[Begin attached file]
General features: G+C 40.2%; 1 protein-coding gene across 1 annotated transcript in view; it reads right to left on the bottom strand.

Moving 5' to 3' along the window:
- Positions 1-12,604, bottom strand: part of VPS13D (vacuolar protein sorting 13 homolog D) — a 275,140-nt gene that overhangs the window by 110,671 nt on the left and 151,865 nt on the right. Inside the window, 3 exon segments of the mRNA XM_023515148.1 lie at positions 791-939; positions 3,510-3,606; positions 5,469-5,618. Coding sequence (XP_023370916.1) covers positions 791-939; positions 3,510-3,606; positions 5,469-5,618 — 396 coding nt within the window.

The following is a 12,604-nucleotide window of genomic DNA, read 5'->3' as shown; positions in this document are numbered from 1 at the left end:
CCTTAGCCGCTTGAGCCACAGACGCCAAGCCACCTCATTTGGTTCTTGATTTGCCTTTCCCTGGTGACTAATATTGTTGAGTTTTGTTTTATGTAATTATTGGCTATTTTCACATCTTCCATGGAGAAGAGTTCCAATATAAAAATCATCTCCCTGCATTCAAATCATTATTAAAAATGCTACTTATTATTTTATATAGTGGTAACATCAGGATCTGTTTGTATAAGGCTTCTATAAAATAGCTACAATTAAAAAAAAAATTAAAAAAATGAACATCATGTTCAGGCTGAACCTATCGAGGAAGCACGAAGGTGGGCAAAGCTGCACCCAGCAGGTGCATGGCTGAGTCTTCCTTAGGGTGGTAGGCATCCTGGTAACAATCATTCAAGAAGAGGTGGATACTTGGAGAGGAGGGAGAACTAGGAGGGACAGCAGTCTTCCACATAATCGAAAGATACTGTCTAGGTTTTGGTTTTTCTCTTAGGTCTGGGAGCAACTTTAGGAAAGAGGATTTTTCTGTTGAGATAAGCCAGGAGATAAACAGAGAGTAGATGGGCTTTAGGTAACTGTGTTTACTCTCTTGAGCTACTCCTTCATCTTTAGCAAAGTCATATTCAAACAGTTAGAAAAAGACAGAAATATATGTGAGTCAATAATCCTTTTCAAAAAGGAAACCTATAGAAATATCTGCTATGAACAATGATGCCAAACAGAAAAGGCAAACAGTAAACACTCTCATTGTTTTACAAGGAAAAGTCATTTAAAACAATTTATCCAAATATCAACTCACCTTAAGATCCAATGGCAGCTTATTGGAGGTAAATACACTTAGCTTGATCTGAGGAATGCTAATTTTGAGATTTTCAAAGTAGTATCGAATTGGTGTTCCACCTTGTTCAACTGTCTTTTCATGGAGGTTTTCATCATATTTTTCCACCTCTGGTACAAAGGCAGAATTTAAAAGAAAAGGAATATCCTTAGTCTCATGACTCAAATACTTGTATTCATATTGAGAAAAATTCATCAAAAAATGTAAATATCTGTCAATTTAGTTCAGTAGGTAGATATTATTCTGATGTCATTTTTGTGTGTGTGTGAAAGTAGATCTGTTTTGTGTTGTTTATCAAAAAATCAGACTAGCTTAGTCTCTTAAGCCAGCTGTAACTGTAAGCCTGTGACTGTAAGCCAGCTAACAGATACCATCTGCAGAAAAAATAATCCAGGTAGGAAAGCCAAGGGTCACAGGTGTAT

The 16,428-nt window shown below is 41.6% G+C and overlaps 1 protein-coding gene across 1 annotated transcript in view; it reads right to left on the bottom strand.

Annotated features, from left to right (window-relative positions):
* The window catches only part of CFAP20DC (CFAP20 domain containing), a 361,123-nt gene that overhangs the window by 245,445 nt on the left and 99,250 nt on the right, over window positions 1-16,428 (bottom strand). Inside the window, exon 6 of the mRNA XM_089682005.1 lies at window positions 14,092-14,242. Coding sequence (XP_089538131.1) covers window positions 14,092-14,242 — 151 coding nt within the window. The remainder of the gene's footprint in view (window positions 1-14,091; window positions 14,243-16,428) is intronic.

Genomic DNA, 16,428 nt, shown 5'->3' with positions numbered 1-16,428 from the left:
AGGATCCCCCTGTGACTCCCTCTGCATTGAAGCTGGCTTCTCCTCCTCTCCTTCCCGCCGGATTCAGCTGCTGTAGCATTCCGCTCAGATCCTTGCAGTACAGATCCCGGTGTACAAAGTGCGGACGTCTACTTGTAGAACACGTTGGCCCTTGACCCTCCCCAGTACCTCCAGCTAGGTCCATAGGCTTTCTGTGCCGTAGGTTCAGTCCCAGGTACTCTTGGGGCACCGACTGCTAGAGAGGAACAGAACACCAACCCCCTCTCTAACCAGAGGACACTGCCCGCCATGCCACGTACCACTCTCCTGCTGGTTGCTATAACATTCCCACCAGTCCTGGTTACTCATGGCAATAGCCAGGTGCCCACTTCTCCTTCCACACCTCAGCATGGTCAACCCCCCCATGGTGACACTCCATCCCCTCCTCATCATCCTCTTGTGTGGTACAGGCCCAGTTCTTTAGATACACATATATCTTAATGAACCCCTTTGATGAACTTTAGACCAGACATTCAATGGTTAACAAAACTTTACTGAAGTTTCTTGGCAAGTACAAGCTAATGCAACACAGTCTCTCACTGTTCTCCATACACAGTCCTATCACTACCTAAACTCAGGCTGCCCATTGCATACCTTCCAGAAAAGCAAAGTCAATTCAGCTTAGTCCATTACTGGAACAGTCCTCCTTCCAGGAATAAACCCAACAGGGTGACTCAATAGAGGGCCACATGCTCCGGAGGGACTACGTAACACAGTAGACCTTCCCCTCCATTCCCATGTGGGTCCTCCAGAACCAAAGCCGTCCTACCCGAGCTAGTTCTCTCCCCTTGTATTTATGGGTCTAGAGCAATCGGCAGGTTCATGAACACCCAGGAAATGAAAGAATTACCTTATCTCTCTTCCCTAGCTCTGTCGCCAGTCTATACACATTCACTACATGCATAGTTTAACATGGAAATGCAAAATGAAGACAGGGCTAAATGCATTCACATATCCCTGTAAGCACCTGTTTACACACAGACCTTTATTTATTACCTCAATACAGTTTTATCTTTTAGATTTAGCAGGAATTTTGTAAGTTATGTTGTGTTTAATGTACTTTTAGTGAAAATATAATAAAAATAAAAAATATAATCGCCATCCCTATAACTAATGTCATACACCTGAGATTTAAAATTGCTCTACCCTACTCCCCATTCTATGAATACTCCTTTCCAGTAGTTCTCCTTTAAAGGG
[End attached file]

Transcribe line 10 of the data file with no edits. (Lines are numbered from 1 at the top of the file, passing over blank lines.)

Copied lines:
AGGATCCCCCTGTGACTCCCTCTGCATTGAAGCTGGCTTCTCCTCCTCTCCTTCCCGCCGGATTCAGCTGCTGTAGCATTCCGCTCAGATCCTTGCAGTACAGATCCCGGTGTACAAAGTGCGGACGTCTACTTGTAGAACACGTTGGCCCTTGACCCTCCCCAGTACCTCCAGCTAGGTCCATAGGCTTTCTGTGCCGTAGGTTCAGTCCCAGGTACTCTTGGGGCACCGACTGCTAGAGAGGAACAGAACACCAACCCCCTCTCTAACCAGAGGACACTGCCCGCCATGCCACGTACCACTCTCCTGCTGGTTGCTATAACATTCCCACCAGTCCTGGTTACTCATGGCAATAGCCAGGTGCCCACTTCTCCTTCCACACCTCAGCATGGTCAACCCCCCCATGGTGACACTCCATCCCCTCCTCATCATCCTCTTGTGTGGTACAGGCCCAGTTCTTTAGATACACATATATCTTAATGAACCCCTTTGATGAACTTTAGACCAGACATTCAATGGTTAACAAAACTTTACTGAAGTTTCTTGGCAAGTACAAGCTAATGCAACACAGTCTCTCACTGTTCTCCATACACAGTCCTATCACTACCTAAACTCAGGCTGCCCATTGCATACCTTCCAGAAAAGCAAAGTCAATTCAGCTTAGTCCATTACTGGAACAGTCCTCCTTCCAGGAATAAACCCAACAGGGTGACTCAATAGAGGGCCACATGCTCCGGAGGGACTACGTAACACAGTAGACCTTCCCCTCCATTCCCATGTGGGTCCTCCAGAACCAAAGCCGTCCTACCCGAGCTAGTTCTCTCCCCTTGTATTTATGGGTCTAGAGCAATCGGCAGGTTCATGAACACCCAGGAAATGAAAGAATTACCTTATCTCTCTTCCCTAGCTCTGTCGCCAGTCTATACACATTCACTACATGCATAGTTTAACATGGAAATGCAAAATGAAGACAGGGCTAAATGCATTCACATATCCCTGTAAGCACCTGTTTACACACAGACCTTTATTTATTACCTCAATACAGTTTTATCTTTTAGATTTAGCAGGAATTTTGTAAGTTATGTTGTGTTTAATGTACTTTTAGTGAAAATATAATAAAAATAAAAAATATAATCGCCATCCCTATAACTAATGTCATACACCTGAGATTTAAAATTGCTCTACCCTACTCCCCATTCTATGAATACTCCTTTCCAGTAGTTCTCCTTTAAAGGG